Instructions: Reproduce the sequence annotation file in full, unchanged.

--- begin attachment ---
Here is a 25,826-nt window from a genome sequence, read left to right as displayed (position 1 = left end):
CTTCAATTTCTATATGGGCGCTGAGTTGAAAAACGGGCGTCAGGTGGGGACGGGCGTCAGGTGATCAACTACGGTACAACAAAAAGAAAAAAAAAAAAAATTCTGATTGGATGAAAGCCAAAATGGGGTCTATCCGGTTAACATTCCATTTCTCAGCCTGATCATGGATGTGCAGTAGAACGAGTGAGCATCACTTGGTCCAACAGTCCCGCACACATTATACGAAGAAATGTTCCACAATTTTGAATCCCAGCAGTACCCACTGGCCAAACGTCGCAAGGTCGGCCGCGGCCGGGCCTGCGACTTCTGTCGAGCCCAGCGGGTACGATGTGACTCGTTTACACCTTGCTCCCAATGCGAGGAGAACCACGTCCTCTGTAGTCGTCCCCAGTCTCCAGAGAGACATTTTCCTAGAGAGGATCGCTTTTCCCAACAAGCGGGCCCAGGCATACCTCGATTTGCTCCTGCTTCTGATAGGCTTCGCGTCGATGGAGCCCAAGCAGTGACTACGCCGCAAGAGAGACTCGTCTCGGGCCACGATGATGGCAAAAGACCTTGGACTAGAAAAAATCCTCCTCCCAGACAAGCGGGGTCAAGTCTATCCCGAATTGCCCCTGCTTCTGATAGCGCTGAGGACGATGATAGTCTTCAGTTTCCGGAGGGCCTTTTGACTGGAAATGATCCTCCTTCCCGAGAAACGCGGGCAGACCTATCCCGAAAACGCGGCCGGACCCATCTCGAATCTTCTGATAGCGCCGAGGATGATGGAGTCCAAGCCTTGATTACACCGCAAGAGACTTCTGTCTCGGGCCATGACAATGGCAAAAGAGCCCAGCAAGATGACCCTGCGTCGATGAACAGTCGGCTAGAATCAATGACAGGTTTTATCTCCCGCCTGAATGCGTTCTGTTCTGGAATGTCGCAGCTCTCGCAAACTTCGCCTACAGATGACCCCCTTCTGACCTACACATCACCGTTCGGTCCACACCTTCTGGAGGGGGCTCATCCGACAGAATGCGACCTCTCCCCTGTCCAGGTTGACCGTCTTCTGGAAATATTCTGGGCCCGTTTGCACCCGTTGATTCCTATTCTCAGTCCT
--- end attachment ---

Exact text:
Here is a 25,826-nt window from a genome sequence, read left to right as displayed (position 1 = left end):
CTTCAATTTCTATATGGGCGCTGAGTTGAAAAACGGGCGTCAGGTGGGGACGGGCGTCAGGTGATCAACTACGGTACAACAAAAAGAAAAAAAAAAAAAATTCTGATTGGATGAAAGCCAAAATGGGGTCTATCCGGTTAACATTCCATTTCTCAGCCTGATCATGGATGTGCAGTAGAACGAGTGAGCATCACTTGGTCCAACAGTCCCGCACACATTATACGAAGAAATGTTCCACAATTTTGAATCCCAGCAGTACCCACTGGCCAAACGTCGCAAGGTCGGCCGCGGCCGGGCCTGCGACTTCTGTCGAGCCCAGCGGGTACGATGTGACTCGTTTACACCTTGCTCCCAATGCGAGGAGAACCACGTCCTCTGTAGTCGTCCCCAGTCTCCAGAGAGACATTTTCCTAGAGAGGATCGCTTTTCCCAACAAGCGGGCCCAGGCATACCTCGATTTGCTCCTGCTTCTGATAGGCTTCGCGTCGATGGAGCCCAAGCAGTGACTACGCCGCAAGAGAGACTCGTCTCGGGCCACGATGATGGCAAAAGACCTTGGACTAGAAAAAATCCTCCTCCCAGACAAGCGGGGTCAAGTCTATCCCGAATTGCCCCTGCTTCTGATAGCGCTGAGGACGATGATAGTCTTCAGTTTCCGGAGGGCCTTTTGACTGGAAATGATCCTCCTTCCCGAGAAACGCGGGCAGACCTATCCCGAAAACGCGGCCGGACCCATCTCGAATCTTCTGATAGCGCCGAGGATGATGGAGTCCAAGCCTTGATTACACCGCAAGAGACTTCTGTCTCGGGCCATGACAATGGCAAAAGAGCCCAGCAAGATGACCCTGCGTCGATGAACAGTCGGCTAGAATCAATGACAGGTTTTATCTCCCGCCTGAATGCGTTCTGTTCTGGAATGTCGCAGCTCTCGCAAACTTCGCCTACAGATGACCCCCTTCTGACCTACACATCACCGTTCGGTCCACACCTTCTGGAGGGGGCTCATCCGACAGAATGCGACCTCTCCCCTGTCCAGGTTGACCGTCTTCTGGAAATATTCTGGGCCCGTTTGCACCCGTTGATTCCTATTCTCAGTCCT